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Mental health leaders hope new, "Moneyball" approach will reduce recidivism at JoCo jail

Posted: 6:53 AM, Jan 14, 2020
Updated: 2020-01-14 07:53:52-05
joco mental health center.jpg

OLATHE, Kan. — The "Moneyball" approach helped the Kansas City Royals win a World Series, and now mental health leaders want to use the same data-focused principles to save taxpayers money and help people live better lives.

After crunching the numbers, Tim DeWeese, the director of the Johnson County Mental Health Center, realized more inmates suffer from some form of mental illness than he thought, and his organization needs to provide services inside the county jail, not just to people once they get out.

"That 'Moneyball' approach, being able to make good, data-driven decisions and being able to target your resources in a thoughtful way, makes a whole lot of sense and it allows you to be able to provide a higher level of care and do it in a thoughtful way," DeWeese explained.

The Johnson County, Kansas, Sheriff's Office was using a different organization to provide mental healthcare in the jail, but DeWeese pointed out there was a lack of continuity when inmates left the jail and were supposed to continue treatment with the county's mental health center.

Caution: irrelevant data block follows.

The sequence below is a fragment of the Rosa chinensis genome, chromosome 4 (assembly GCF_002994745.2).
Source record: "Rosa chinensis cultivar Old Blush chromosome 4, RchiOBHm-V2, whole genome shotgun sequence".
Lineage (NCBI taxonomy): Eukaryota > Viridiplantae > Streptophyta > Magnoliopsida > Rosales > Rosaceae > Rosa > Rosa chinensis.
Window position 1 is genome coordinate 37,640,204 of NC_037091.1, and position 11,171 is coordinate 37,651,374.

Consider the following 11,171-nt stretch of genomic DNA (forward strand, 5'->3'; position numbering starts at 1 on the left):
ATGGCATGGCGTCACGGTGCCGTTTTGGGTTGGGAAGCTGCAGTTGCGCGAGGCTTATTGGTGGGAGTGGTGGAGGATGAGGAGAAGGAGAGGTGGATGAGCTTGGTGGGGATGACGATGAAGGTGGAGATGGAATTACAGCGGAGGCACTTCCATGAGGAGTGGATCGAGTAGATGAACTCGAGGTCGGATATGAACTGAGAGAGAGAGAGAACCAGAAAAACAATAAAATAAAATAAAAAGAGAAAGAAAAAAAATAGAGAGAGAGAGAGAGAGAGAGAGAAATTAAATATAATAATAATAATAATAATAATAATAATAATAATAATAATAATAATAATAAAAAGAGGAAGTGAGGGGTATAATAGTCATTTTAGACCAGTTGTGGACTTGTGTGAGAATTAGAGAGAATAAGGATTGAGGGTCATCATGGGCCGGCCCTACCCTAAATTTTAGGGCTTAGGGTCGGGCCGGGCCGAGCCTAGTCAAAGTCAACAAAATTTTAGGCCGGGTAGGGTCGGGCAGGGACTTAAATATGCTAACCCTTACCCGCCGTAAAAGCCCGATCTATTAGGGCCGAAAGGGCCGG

So, beginning this year, the sheriff will contract the Johnson County Mental Health Center to work inside the adult detention center; transferring the $1.5 million it annually gave to an outside company to the county's own center.

The mental health center will hire 12.5 new positions. It will offer counseling and case management to people in the jail and continue to work with those people once the jail releases them.

The main goal is to keep people with mental illness from ending up back behind bars.

"When you, as a community, can help support people to live healthy lives, and their social needs are taken care of, you see less dependence upon the system," DeWeese pointed out.

By simply working with people once they got out of jail since 2017, the Johnson County Mental Health Center says preliminary results show recidivism rates have dropped 25 percent. The center only expects that number to improve with the new set up.